>> >>>>>>>> future, and some probably will not.
>> >>>>>>>>
>> >>>>>>>> This! My librarians have successfully resisted every
>> >>>>>>>> attempt to
>> >>>>>>> impose
>> >>>>>>> any kind of standardization. Visual guidelines? Nope.
>> >>>>>>> Content guidelines? Nope. Standard system settings? Nope.
>> >>>>>>> Anything less than 100% free reign appears to be anathema to
>> >>>>>>> them.
>> >>>>>>>
>> >>>>>>> The result, predictably, is chaos. Our guides run the gamut.
>> >>>>>>> We have
>> >>>>>>> everything:
>> >>>>>>>
>> >>>>>>> - Giant walls of text that no one ever reads.
>> >>>>>>>
>> >>>>>>> - Lovingly crafted lists of obscure library sources that
>> >>>>>>> rarely (if
>> >>>>>>> ever) bear any relation to what the patron is actually trying
>> >>>>>>> to
>> do.
>> >>>>>>>
>> >>>>>>> - A thriving ecosystem of competing labels. Is it "Article
>> >>>>>>> Indexes", "Article Databases", just plain "Databases", or
>> >>>>>>> something more exotic?
>> >>>>>>> Depends which apex predator rules this particular neck of the
>> >>>>>>> jungle.
>> >>>>>>>
>> >>>>>>> - Green text on pink backgrounds with maroon borders. Other
>> >>>>>>> pages in
>> >>>>>>>
>> >>>>>>> the
>> >>>>>>
>> >>>>>> same guide might go with different, equally eye-twisting
>> >>>>>> color
>> >>>>>>> schemes.
>> >>>>>>> I'm not even sure how he's doing that without access to the
>> >>>>>>> style sheet, but he's probably taught himself just enough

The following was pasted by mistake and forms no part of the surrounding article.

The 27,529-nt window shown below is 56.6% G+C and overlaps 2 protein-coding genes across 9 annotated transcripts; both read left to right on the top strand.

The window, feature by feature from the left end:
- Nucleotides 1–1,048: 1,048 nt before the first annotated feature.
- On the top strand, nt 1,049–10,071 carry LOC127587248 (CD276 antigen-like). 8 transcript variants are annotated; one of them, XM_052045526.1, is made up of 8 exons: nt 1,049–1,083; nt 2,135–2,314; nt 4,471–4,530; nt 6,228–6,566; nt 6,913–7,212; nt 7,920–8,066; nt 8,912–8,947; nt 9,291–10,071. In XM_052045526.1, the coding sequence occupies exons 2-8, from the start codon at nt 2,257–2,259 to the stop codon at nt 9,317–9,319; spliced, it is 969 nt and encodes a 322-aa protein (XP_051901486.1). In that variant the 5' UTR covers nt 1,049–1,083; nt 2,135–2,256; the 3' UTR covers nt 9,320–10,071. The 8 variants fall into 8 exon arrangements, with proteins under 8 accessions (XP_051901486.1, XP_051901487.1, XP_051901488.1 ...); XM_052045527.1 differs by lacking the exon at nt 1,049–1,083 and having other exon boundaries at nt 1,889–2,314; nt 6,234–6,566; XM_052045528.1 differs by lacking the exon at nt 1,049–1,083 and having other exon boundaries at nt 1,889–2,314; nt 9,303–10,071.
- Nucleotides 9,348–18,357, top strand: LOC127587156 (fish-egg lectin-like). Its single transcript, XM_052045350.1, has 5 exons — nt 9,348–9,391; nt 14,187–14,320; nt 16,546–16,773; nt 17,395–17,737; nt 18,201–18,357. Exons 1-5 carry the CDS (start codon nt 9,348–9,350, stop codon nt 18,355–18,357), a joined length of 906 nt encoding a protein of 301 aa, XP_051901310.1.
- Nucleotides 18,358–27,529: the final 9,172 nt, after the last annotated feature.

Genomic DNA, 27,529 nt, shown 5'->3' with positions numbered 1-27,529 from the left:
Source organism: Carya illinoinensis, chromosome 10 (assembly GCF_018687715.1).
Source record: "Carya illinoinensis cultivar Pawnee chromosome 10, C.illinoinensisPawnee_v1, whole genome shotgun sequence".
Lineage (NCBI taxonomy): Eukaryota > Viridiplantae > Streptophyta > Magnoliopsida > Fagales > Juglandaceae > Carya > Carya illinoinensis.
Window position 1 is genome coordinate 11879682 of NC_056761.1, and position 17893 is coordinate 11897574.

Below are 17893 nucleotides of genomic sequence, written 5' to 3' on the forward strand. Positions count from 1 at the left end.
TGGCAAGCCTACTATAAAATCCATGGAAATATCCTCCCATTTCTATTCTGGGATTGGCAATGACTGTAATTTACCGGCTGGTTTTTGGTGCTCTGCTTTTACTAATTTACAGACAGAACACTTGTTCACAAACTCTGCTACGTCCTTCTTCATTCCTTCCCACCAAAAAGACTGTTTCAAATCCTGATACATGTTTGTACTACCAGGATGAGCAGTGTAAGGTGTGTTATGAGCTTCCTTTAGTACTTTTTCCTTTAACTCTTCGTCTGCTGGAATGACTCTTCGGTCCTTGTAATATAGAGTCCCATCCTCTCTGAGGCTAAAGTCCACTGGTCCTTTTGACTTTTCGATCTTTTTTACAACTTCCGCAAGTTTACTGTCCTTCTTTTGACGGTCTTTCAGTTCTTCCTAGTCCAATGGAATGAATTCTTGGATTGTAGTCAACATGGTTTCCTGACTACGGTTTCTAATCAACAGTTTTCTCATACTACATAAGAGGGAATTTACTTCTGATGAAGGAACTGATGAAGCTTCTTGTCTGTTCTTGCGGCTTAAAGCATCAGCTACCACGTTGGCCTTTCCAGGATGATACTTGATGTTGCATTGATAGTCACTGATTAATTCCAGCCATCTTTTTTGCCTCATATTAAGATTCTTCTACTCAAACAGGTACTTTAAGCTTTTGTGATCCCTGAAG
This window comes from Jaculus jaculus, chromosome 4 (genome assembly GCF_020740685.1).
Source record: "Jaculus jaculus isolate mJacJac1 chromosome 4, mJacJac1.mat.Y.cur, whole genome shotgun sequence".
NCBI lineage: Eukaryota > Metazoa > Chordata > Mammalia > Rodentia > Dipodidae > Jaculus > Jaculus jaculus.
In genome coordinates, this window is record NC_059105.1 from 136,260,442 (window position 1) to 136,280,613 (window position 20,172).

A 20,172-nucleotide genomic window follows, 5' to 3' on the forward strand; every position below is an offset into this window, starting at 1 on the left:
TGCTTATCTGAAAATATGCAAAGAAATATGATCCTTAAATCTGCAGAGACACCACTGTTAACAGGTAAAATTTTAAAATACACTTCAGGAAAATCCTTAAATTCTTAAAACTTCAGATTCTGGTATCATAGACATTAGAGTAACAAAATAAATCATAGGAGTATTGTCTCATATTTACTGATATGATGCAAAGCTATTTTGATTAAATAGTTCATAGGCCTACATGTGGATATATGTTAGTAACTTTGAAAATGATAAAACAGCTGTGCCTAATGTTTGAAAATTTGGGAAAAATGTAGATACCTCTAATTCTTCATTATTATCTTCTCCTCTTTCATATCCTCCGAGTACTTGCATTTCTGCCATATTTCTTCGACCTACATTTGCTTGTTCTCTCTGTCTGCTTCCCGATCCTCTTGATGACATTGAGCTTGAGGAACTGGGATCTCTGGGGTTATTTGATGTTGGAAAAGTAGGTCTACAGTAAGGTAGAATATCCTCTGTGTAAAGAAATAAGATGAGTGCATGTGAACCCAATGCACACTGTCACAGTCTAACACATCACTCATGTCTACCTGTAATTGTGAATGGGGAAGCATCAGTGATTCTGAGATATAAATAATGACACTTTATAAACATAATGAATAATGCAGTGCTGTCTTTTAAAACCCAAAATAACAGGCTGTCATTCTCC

>> >>>>>>> HTML to mangle things in an effort to use "friendly" colors.
>> >>>>>>>
>> >>>>>>> - Some guides have three or even FOUR rows of tabs. With
>> >>>>>>> drop-down submenus on most of them, naturally.
>> >>>>>>>
>> >>>>>>> - A few are nicely curated and easy to use, but they're in a
>> >>>>>>> distinct minority.
>> >>>>>>>
>> >>>>>>> I've tried. I've pushed peer-reviewed usability studies at them.
>> >>>>>>> I've
>> >>>>>>> reported on conference sessions explaining exactly why all
>> >>>>>>> these things are bad. I've brought them studies of our own
>> >>>>>>> analytics.
>> >>>>>>> I've had students sit down and get confused in front of them.
>> >>>>>>> Nothing has gotten through, and being the only web type at
>> >>>>>>> the library, I'm outnumbered.
>> >>>>>>> Just the thought of it makes me supremely tired.
>> >>>>>>>
>> >>>>>>> I'm sorry if this has digressed. LibGuides is not at fault,
>> really.
>> >>>>>>> It's an organizational problem. LibGuides just seems to be
>> >>>>>>> the flash point for it.
>> >>>>>>>
>> >>>>>>> Will
>> >>>>>>>
>> >>>>>>>
>> >>>>>>> --
>> >>>>>> Jesse Martinez
>> >>>>>> Web Services Librarian
>> >>>>>> O'Neill Library, Boston College [log in to unmask]
>> >>>>>> 617-552-2509
>> >>>>>>
>> >>>>>>
>> >>>>>>
>>
>
>
>
> --
> Brad Coffield, MLIS
> Assistant Information and Web Services Librarian
> Saint Francis University
> 814-472-3315
> [log in to unmask]
>



--
Brad Coffield, MLIS
Assistant Information and Web Services Librarian
Saint Francis University
814-472-3315
[log in to unmask]